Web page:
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Trailblazer BZR Series 6" Driving Light – BZR160S (Single)
Trailblazer BZR Series 7" Driving Light – BZR180S (Single)
Trailblazer BZR Series 9" Driving Light – BZR215S (Single)
Out of stock
XD Series 7″ LED Driving Light – Spot Beam (XDR510B)
XD Series 7″ LED Driving Light – Flood Beam (XDR270FB)
HK Series 18w Round LED Spot Light (HKRS18)
HK Series 18w Round LED Flood Light (HKRF18)
HK Series 18w Square LED Flood Light (HK18W)
XD Series 6″ Slimline Driving Light (XD120)
Selecting LED Driving Lights or 4x4 Spot Lights
With the amount of LED driving lights for sale nowadays, it is a daunting task to select the right option. It is tempting to pick the lowest priced item, but are you actually getting good value for money, or are the manufacturers simply cutting corners? These are important questions given the safety implications of light failure. This guide aims to assist you in selecting the best light for your situation.
LED Driving Light Materials
The materials used in the construction of an LED driving light have a significant bearing on the performance and durability of the light. Some of the major factors to consider are:
The surge in popularity of LED driving lights for sale over the past few years has led to a proliferation of new LED chip manufacturers. However, many of the newer manufacturers, particularly those who offer lower-priced chips, produce LEDs of questionable quality. It is well worth choosing a 4wd driving light that uses a well-known brand of LED, such as OSRAM or CREE.
There are several noticeable differences between low-quality and high-quality LED chips, which is why it is worthwhile to invest in LED driving lights that use higher-quality chips. In this regard it is worth remembering that LED chips contain many microscopic parts, and the manufacturing process is very complex.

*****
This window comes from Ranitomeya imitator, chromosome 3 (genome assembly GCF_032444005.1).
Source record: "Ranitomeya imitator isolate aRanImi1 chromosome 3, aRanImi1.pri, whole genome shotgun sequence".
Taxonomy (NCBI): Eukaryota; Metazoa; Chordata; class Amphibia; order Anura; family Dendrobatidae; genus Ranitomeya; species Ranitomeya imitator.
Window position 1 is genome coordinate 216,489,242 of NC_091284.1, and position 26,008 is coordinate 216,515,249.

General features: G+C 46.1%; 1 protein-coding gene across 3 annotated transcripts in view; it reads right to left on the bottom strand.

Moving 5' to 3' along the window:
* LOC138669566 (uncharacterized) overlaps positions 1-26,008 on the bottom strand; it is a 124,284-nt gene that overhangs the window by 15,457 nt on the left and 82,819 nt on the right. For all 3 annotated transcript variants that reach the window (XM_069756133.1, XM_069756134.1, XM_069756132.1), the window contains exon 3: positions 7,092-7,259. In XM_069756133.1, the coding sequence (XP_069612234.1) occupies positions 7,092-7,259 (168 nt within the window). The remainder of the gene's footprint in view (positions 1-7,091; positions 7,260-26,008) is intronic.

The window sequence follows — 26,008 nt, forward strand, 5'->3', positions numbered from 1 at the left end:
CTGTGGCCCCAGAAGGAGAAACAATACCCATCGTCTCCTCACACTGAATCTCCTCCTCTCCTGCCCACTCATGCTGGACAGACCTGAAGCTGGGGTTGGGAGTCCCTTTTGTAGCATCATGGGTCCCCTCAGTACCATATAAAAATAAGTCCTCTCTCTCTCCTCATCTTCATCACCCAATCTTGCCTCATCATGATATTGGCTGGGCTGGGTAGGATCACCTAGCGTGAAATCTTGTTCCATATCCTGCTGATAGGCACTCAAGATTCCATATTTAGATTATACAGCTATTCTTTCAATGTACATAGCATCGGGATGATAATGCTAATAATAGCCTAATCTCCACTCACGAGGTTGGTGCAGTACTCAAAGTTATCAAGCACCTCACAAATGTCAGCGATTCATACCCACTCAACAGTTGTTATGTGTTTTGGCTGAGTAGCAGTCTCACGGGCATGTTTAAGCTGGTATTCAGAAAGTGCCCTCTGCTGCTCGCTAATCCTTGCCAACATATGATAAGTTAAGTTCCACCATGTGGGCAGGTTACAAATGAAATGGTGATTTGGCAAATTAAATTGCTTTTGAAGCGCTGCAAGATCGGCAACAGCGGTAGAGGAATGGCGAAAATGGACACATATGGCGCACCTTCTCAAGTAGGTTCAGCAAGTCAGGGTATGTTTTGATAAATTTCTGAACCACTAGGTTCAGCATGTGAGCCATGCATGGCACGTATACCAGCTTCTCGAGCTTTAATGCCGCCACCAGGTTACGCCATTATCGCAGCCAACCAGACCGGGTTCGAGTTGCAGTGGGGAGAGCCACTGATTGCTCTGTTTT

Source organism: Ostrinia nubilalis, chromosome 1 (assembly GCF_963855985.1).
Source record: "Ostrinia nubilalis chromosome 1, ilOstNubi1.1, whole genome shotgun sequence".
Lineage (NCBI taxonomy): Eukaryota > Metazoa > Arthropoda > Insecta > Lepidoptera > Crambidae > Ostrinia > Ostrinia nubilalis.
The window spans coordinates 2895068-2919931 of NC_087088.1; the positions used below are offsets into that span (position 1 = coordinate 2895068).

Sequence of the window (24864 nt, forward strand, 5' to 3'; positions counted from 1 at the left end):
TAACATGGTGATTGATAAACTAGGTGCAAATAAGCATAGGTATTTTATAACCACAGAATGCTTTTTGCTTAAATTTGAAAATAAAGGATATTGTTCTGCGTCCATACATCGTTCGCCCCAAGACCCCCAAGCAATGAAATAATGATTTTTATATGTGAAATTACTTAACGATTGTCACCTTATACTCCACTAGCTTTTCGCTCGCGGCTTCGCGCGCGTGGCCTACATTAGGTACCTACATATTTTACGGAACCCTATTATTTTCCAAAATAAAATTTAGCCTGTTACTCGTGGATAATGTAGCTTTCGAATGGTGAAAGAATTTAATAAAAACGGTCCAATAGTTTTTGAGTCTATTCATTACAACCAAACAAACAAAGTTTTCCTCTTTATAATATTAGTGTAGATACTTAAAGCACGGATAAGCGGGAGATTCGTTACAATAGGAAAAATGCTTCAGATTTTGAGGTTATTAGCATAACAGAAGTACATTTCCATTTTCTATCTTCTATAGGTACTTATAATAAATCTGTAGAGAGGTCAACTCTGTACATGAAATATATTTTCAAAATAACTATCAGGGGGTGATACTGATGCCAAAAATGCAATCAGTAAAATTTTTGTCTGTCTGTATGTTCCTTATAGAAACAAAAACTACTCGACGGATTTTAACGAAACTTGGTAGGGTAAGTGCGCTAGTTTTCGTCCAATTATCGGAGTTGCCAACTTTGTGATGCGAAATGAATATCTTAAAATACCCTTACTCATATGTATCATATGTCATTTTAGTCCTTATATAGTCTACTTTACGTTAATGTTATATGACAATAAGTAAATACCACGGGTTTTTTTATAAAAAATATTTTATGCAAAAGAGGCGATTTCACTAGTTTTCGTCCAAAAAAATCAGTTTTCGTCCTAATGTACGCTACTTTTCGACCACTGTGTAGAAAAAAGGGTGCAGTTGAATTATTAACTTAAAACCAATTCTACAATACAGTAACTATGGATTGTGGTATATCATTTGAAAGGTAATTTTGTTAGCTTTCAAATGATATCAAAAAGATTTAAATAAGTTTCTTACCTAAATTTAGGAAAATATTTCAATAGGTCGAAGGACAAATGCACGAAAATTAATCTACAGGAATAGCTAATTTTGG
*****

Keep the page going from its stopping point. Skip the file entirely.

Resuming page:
Firstly and most importantly, higher-quality chips will last much longer on average compared to those of lesser quality. Given the difficulty in replacing an LED chip compared to say an HID bulb, longevity is of paramount importance. There is nothing worse than having an LED spotlight on the front of your vehicle with a few dead chips!
Secondly, high-quality LED chips will be much more consistent in colour temperature, which means the appearance of the LED driving light will be much more uniform. LED spot lights using high-quality LEDs will have a better Colour Rendering Index (CRI), which is a measure of the accuracy with which the light reveals colours to the human eye.
Lenses – Polycarbonate (PC) vs Polymethyl Methacrylate (PMMA)
LED driving lights will generally use one of two materials for the lens: Polycarbonate (PC), or its cheaper alternative Polymethyl Methacrylate (PMMA). Both materials are optically clear and exhibit high light transmissivity. However, polycarbonate exhibits much better impact resistance than PMMA, which is important for LED lights for trucks and 4wd driving light applications where stone strikes are common. For this reason, PC is considered a better choice, despite its higher price point.
However, not all polycarbonates are created equal. Polycarbonate requires coating to enhance its resistance to scratches and UV degradation. That’s why it is important to use a well-known brand of polycarbonate such as Lexan, as LED driving lights that use uncoated or cheaply coated polycarbonate may become yellow or scratched within a short space of time.